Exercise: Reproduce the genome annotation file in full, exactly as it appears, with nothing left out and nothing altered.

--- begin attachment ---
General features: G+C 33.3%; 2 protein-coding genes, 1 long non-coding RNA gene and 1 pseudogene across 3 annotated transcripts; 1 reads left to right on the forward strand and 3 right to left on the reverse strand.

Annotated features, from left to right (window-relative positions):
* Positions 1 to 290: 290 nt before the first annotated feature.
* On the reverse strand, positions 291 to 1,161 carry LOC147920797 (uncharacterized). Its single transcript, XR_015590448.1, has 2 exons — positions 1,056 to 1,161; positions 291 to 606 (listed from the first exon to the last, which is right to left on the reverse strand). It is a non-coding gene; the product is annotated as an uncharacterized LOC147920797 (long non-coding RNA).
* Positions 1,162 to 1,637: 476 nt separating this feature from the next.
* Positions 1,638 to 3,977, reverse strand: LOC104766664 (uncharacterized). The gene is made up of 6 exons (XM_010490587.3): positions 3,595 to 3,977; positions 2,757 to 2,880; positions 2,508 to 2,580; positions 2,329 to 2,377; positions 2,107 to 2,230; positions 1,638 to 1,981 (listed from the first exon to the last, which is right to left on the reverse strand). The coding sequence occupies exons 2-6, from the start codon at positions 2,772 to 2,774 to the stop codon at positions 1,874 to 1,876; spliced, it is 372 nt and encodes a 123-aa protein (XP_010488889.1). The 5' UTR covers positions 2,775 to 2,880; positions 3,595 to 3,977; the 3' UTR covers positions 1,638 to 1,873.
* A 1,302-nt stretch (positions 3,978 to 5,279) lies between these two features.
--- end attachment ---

General features: G+C 33.3%; 2 protein-coding genes, 1 long non-coding RNA gene and 1 pseudogene across 3 annotated transcripts; 1 reads left to right on the forward strand and 3 right to left on the reverse strand.

Annotated features, from left to right (window-relative positions):
* Positions 1 to 290: 290 nt before the first annotated feature.
* On the reverse strand, positions 291 to 1,161 carry LOC147920797 (uncharacterized). Its single transcript, XR_015590448.1, has 2 exons — positions 1,056 to 1,161; positions 291 to 606 (listed from the first exon to the last, which is right to left on the reverse strand). It is a non-coding gene; the product is annotated as an uncharacterized LOC147920797 (long non-coding RNA).
* Positions 1,162 to 1,637: 476 nt separating this feature from the next.
* Positions 1,638 to 3,977, reverse strand: LOC104766664 (uncharacterized). The gene is made up of 6 exons (XM_010490587.3): positions 3,595 to 3,977; positions 2,757 to 2,880; positions 2,508 to 2,580; positions 2,329 to 2,377; positions 2,107 to 2,230; positions 1,638 to 1,981 (listed from the first exon to the last, which is right to left on the reverse strand). The coding sequence occupies exons 2-6, from the start codon at positions 2,772 to 2,774 to the stop codon at positions 1,874 to 1,876; spliced, it is 372 nt and encodes a 123-aa protein (XP_010488889.1). The 5' UTR covers positions 2,775 to 2,880; positions 3,595 to 3,977; the 3' UTR covers positions 1,638 to 1,873.
* A 1,302-nt stretch (positions 3,978 to 5,279) lies between these two features.